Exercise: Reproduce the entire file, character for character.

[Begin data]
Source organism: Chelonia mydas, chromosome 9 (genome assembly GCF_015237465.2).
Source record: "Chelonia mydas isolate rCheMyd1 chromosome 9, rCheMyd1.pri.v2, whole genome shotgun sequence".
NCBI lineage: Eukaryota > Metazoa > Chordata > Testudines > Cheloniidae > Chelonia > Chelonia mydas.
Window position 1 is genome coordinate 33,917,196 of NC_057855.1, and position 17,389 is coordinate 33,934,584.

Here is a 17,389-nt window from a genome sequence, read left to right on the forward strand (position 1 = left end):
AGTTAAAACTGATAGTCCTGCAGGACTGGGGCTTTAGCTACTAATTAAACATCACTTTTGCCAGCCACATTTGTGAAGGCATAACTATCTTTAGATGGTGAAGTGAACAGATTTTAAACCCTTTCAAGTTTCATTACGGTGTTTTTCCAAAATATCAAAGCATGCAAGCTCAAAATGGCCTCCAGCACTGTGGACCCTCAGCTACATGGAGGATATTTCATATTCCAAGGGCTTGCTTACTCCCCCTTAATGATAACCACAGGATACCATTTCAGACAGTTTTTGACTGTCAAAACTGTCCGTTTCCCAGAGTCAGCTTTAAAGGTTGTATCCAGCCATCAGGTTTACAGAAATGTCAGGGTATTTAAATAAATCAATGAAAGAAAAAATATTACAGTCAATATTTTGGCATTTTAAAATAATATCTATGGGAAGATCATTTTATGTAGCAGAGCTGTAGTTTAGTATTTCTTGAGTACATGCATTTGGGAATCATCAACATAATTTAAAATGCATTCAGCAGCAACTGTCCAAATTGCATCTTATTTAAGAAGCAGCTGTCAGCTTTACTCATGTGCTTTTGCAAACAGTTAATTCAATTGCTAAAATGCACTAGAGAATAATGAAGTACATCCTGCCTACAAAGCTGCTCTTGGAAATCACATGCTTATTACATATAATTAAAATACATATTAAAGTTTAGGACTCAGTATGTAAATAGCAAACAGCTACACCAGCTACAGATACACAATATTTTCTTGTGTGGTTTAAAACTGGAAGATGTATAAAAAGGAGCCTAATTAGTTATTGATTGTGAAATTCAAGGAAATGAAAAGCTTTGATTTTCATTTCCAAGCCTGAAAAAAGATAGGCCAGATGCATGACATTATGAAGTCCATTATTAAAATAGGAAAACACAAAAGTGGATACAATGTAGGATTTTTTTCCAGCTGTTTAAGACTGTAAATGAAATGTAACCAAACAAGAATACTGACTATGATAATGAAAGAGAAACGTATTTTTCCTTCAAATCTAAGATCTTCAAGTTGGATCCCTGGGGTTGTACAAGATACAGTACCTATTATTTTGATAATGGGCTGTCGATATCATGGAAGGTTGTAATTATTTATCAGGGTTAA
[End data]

Source organism: Chelonia mydas, chromosome 9 (genome assembly GCF_015237465.2).
Source record: "Chelonia mydas isolate rCheMyd1 chromosome 9, rCheMyd1.pri.v2, whole genome shotgun sequence".
NCBI lineage: Eukaryota > Metazoa > Chordata > Testudines > Cheloniidae > Chelonia > Chelonia mydas.
Window position 1 is genome coordinate 33,917,196 of NC_057855.1, and position 17,389 is coordinate 33,934,584.

Here is a 17,389-nt window from a genome sequence, read left to right on the forward strand (position 1 = left end):
AGTTAAAACTGATAGTCCTGCAGGACTGGGGCTTTAGCTACTAATTAAACATCACTTTTGCCAGCCACATTTGTGAAGGCATAACTATCTTTAGATGGTGAAGTGAACAGATTTTAAACCCTTTCAAGTTTCATTACGGTGTTTTTCCAAAATATCAAAGCATGCAAGCTCAAAATGGCCTCCAGCACTGTGGACCCTCAGCTACATGGAGGATATTTCATATTCCAAGGGCTTGCTTACTCCCCCTTAATGATAACCACAGGATACCATTTCAGACAGTTTTTGACTGTCAAAACTGTCCGTTTCCCAGAGTCAGCTTTAAAGGTTGTATCCAGCCATCAGGTTTACAGAAATGTCAGGGTATTTAAATAAATCAATGAAAGAAAAAATATTACAGTCAATATTTTGGCATTTTAAAATAATATCTATGGGAAGATCATTTTATGTAGCAGAGCTGTAGTTTAGTATTTCTTGAGTACATGCATTTGGGAATCATCAACATAATTTAAAATGCATTCAGCAGCAACTGTCCAAATTGCATCTTATTTAAGAAGCAGCTGTCAGCTTTACTCATGTGCTTTTGCAAACAGTTAATTCAATTGCTAAAATGCACTAGAGAATAATGAAGTACATCCTGCCTACAAAGCTGCTCTTGGAAATCACATGCTTATTACATATAATTAAAATACATATTAAAGTTTAGGACTCAGTATGTAAATAGCAAACAGCTACACCAGCTACAGATACACAATATTTTCTTGTGTGGTTTAAAACTGGAAGATGTATAAAAAGGAGCCTAATTAGTTATTGATTGTGAAATTCAAGGAAATGAAAAGCTTTGATTTTCATTTCCAAGCCTGAAAAAAGATAGGCCAGATGCATGACATTATGAAGTCCATTATTAAAATAGGAAAACACAAAAGTGGATACAATGTAGGATTTTTTTCCAGCTGTTTAAGACTGTAAATGAAATGTAACCAAACAAGAATACTGACTATGATAATGAAAGAGAAACGTATTTTTCCTTCAAATCTAAGATCTTCAAGTTGGATCCCTGGGGTTGTACAAGATACAGTACCTATTATTTTGATAATGGGCTGTCGATATCATGGAAGGTTGTAATTATTTATCAGGGTTAA